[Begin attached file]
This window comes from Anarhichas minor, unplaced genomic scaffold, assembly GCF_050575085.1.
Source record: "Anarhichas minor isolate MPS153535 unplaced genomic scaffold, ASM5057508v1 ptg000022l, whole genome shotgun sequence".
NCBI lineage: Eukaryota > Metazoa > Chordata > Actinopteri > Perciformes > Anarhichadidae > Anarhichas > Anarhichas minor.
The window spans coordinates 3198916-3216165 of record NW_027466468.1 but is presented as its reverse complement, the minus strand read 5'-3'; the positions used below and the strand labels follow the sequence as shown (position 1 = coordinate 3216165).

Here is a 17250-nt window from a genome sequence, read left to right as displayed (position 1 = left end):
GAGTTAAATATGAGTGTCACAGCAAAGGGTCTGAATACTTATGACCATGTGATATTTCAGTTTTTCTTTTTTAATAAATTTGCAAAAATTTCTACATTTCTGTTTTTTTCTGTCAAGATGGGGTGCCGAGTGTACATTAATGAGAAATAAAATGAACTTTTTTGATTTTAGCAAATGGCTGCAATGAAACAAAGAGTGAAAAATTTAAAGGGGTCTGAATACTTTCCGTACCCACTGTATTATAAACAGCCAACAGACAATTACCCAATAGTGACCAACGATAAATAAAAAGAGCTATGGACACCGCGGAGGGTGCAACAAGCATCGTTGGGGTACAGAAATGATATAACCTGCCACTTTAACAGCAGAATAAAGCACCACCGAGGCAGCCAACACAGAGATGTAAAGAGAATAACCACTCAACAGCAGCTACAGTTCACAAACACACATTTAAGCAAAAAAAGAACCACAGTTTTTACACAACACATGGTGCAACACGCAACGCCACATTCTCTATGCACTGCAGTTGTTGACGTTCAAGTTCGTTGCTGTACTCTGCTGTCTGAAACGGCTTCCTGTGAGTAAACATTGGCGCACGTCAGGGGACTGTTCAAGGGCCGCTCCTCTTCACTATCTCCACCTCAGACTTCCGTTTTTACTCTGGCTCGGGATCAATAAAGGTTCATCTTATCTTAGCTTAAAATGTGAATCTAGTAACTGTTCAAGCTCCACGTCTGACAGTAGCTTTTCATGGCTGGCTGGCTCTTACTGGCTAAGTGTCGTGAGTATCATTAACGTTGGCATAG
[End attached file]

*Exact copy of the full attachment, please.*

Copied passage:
This window comes from Anarhichas minor, unplaced genomic scaffold, assembly GCF_050575085.1.
Source record: "Anarhichas minor isolate MPS153535 unplaced genomic scaffold, ASM5057508v1 ptg000022l, whole genome shotgun sequence".
NCBI lineage: Eukaryota > Metazoa > Chordata > Actinopteri > Perciformes > Anarhichadidae > Anarhichas > Anarhichas minor.
The window spans coordinates 3198916-3216165 of record NW_027466468.1 but is presented as its reverse complement, the minus strand read 5'-3'; the positions used below and the strand labels follow the sequence as shown (position 1 = coordinate 3216165).

Here is a 17250-nt window from a genome sequence, read left to right as displayed (position 1 = left end):
GAGTTAAATATGAGTGTCACAGCAAAGGGTCTGAATACTTATGACCATGTGATATTTCAGTTTTTCTTTTTTAATAAATTTGCAAAAATTTCTACATTTCTGTTTTTTTCTGTCAAGATGGGGTGCCGAGTGTACATTAATGAGAAATAAAATGAACTTTTTTGATTTTAGCAAATGGCTGCAATGAAACAAAGAGTGAAAAATTTAAAGGGGTCTGAATACTTTCCGTACCCACTGTATTATAAACAGCCAACAGACAATTACCCAATAGTGACCAACGATAAATAAAAAGAGCTATGGACACCGCGGAGGGTGCAACAAGCATCGTTGGGGTACAGAAATGATATAACCTGCCACTTTAACAGCAGAATAAAGCACCACCGAGGCAGCCAACACAGAGATGTAAAGAGAATAACCACTCAACAGCAGCTACAGTTCACAAACACACATTTAAGCAAAAAAAGAACCACAGTTTTTACACAACACATGGTGCAACACGCAACGCCACATTCTCTATGCACTGCAGTTGTTGACGTTCAAGTTCGTTGCTGTACTCTGCTGTCTGAAACGGCTTCCTGTGAGTAAACATTGGCGCACGTCAGGGGACTGTTCAAGGGCCGCTCCTCTTCACTATCTCCACCTCAGACTTCCGTTTTTACTCTGGCTCGGGATCAATAAAGGTTCATCTTATCTTAGCTTAAAATGTGAATCTAGTAACTGTTCAAGCTCCACGTCTGACAGTAGCTTTTCATGGCTGGCTGGCTCTTACTGGCTAAGTGTCGTGAGTATCATTAACGTTGGCATAG